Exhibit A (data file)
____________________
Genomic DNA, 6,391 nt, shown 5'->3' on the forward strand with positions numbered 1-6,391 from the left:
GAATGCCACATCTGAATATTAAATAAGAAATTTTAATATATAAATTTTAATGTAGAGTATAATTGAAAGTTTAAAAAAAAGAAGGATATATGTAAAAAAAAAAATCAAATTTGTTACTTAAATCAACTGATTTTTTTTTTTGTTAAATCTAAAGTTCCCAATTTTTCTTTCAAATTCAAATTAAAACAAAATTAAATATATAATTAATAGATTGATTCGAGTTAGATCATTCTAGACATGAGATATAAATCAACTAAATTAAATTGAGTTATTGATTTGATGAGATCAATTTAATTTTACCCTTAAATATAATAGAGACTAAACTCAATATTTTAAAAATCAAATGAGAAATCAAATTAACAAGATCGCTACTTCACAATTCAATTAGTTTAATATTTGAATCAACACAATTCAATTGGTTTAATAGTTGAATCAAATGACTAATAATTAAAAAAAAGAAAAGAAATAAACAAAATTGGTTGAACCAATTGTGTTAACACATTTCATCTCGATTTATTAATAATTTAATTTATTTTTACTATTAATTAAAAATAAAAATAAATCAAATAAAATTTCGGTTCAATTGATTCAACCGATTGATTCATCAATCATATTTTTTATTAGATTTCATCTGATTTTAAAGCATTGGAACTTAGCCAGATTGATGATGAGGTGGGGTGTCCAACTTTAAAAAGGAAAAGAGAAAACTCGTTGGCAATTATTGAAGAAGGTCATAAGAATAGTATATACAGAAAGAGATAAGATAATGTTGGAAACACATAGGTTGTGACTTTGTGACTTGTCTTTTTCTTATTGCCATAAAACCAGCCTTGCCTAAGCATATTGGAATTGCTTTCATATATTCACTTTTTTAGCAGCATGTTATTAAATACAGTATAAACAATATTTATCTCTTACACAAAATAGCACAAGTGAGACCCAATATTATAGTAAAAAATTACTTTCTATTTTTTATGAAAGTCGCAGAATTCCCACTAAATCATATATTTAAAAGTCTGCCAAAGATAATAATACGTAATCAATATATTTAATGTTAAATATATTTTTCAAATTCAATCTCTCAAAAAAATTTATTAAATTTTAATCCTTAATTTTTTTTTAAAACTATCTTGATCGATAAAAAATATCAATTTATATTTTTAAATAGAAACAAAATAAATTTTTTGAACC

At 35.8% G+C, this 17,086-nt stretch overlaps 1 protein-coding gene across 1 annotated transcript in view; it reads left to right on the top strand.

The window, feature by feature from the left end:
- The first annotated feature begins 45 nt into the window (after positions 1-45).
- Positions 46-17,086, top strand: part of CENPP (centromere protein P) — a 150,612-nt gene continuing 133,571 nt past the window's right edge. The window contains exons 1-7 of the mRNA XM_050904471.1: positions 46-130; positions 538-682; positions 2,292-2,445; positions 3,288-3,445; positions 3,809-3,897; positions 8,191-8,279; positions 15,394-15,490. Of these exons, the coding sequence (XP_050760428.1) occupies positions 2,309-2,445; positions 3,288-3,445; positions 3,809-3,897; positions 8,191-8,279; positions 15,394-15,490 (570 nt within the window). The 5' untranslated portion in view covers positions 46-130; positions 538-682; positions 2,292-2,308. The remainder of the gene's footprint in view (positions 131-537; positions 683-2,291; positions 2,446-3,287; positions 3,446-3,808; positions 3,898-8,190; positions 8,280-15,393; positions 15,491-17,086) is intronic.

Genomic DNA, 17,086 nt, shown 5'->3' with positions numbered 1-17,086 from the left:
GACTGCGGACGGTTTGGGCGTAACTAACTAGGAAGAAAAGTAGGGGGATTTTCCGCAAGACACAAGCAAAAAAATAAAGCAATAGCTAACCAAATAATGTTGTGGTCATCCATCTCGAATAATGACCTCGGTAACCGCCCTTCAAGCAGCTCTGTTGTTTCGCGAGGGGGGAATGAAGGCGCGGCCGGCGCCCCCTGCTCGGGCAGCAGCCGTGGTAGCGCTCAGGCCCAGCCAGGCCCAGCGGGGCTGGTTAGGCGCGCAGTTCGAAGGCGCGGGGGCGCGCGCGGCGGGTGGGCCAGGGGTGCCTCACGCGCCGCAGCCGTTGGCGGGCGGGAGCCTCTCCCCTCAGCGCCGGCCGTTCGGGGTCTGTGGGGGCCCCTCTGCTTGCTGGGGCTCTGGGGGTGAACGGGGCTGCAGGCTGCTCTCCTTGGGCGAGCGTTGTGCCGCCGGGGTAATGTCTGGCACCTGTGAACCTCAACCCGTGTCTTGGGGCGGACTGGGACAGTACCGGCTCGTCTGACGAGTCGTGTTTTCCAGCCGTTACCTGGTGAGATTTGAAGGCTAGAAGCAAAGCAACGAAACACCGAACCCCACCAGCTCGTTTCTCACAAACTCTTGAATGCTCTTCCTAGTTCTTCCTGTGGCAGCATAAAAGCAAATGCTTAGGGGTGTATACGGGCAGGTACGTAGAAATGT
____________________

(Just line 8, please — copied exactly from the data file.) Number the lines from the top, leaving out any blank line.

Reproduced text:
GACTGCGGACGGTTTGGGCGTAACTAACTAGGAAGAAAAGTAGGGGGATTTTCCGCAAGACACAAGCAAAAAAATAAAGCAATAGCTAACCAAATAATGTTGTGGTCATCCATCTCGAATAATGACCTCGGTAACCGCCCTTCAAGCAGCTCTGTTGTTTCGCGAGGGGGGAATGAAGGCGCGGCCGGCGCCCCCTGCTCGGGCAGCAGCCGTGGTAGCGCTCAGGCCCAGCCAGGCCCAGCGGGGCTGGTTAGGCGCGCAGTTCGAAGGCGCGGGGGCGCGCGCGGCGGGTGGGCCAGGGGTGCCTCACGCGCCGCAGCCGTTGGCGGGCGGGAGCCTCTCCCCTCAGCGCCGGCCGTTCGGGGTCTGTGGGGGCCCCTCTGCTTGCTGGGGCTCTGGGGGTGAACGGGGCTGCAGGCTGCTCTCCTTGGGCGAGCGTTGTGCCGCCGGGGTAATGTCTGGCACCTGTGAACCTCAACCCGTGTCTTGGGGCGGACTGGGACAGTACCGGCTCGTCTGACGAGTCGTGTTTTCCAGCCGTTACCTGGTGAGATTTGAAGGCTAGAAGCAAAGCAACGAAACACCGAACCCCACCAGCTCGTTTCTCACAAACTCTTGAATGCTCTTCCTAGTTCTTCCTGTGGCAGCATAAAAGCAAATGCTTAGGGGTGTATACGGGCAGGTACGTAGAAATGT